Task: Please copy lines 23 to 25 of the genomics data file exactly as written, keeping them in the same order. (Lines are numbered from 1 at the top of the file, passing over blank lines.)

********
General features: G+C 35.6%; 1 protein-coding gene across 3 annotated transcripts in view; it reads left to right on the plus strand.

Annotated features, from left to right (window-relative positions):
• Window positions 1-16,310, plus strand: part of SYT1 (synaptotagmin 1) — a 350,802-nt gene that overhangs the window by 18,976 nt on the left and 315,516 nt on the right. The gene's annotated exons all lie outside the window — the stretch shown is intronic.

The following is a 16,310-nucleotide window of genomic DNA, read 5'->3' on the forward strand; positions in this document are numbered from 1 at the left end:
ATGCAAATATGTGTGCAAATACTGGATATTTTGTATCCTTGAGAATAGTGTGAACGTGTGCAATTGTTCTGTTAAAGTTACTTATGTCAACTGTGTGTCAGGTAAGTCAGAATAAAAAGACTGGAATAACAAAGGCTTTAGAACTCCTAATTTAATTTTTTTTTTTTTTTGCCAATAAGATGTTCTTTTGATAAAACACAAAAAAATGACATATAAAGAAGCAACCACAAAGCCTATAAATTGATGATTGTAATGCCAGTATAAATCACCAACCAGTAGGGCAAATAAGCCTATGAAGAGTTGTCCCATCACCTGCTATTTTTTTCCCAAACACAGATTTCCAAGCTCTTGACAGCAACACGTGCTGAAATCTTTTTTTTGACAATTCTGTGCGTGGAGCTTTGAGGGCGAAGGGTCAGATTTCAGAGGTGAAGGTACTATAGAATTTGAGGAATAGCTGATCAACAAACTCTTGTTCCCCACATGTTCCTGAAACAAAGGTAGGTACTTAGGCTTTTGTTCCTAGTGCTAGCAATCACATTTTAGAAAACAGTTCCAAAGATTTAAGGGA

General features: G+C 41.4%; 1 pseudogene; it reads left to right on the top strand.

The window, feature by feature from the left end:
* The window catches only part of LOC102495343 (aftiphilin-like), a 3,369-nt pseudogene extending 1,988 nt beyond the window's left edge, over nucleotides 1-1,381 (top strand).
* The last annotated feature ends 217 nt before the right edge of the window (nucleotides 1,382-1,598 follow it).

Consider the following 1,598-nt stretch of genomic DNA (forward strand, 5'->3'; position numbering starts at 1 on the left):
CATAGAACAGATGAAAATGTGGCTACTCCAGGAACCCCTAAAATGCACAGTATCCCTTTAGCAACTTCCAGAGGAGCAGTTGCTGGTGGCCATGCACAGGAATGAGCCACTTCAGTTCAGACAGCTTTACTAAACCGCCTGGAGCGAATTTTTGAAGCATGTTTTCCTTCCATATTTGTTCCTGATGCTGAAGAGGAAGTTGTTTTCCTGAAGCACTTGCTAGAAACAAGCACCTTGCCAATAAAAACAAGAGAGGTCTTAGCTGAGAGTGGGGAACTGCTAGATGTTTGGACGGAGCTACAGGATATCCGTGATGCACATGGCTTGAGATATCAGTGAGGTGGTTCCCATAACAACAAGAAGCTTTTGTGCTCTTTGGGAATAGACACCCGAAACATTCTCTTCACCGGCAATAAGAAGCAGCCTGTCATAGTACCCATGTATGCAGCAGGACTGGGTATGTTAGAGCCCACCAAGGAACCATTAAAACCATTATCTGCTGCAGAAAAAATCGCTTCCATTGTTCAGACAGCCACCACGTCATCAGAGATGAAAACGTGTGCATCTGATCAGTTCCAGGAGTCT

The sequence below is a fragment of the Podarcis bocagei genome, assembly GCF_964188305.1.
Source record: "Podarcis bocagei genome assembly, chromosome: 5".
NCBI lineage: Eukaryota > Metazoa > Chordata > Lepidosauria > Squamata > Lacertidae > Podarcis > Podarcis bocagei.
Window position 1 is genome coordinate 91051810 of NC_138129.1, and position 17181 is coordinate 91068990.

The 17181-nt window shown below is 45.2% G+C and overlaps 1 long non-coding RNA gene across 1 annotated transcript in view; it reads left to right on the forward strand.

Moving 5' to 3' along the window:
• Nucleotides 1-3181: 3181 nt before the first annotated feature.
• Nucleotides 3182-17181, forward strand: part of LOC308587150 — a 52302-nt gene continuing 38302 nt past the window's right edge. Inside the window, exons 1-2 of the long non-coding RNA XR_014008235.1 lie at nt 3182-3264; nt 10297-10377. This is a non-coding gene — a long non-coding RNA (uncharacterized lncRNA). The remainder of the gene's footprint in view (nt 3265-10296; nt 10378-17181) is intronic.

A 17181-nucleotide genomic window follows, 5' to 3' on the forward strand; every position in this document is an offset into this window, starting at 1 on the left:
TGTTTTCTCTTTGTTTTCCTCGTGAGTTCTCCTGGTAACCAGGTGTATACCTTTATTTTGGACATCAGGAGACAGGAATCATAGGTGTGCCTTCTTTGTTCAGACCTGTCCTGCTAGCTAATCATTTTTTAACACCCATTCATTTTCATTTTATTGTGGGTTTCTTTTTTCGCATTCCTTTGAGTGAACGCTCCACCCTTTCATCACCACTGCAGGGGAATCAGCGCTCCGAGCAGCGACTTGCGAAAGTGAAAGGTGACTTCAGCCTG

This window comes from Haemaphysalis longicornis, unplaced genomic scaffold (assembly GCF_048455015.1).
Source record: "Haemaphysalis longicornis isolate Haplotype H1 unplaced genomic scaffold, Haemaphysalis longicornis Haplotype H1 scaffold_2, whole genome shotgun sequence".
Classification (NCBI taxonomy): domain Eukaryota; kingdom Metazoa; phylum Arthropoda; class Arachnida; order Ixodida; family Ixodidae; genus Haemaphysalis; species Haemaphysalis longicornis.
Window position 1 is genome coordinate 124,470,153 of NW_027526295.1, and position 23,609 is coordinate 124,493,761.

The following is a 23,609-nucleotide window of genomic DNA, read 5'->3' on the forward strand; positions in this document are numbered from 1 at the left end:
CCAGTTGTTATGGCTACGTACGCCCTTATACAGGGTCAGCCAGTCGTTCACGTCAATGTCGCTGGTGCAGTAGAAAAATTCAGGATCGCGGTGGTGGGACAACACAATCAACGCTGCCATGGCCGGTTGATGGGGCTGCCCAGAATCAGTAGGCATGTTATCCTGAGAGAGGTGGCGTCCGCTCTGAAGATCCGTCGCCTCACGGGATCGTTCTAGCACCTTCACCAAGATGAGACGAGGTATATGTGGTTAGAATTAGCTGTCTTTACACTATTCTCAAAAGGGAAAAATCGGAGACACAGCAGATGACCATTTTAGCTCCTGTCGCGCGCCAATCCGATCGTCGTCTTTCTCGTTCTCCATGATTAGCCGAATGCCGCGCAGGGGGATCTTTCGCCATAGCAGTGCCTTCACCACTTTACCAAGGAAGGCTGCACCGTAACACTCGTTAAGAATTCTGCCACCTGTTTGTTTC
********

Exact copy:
Source record: "Haemaphysalis longicornis isolate Haplotype H1 unplaced genomic scaffold, Haemaphysalis longicornis Haplotype H1 scaffold_2, whole genome shotgun sequence".
Classification (NCBI taxonomy): domain Eukaryota; kingdom Metazoa; phylum Arthropoda; class Arachnida; order Ixodida; family Ixodidae; genus Haemaphysalis; species Haemaphysalis longicornis.
Window position 1 is genome coordinate 124,470,153 of NW_027526295.1, and position 23,609 is coordinate 124,493,761.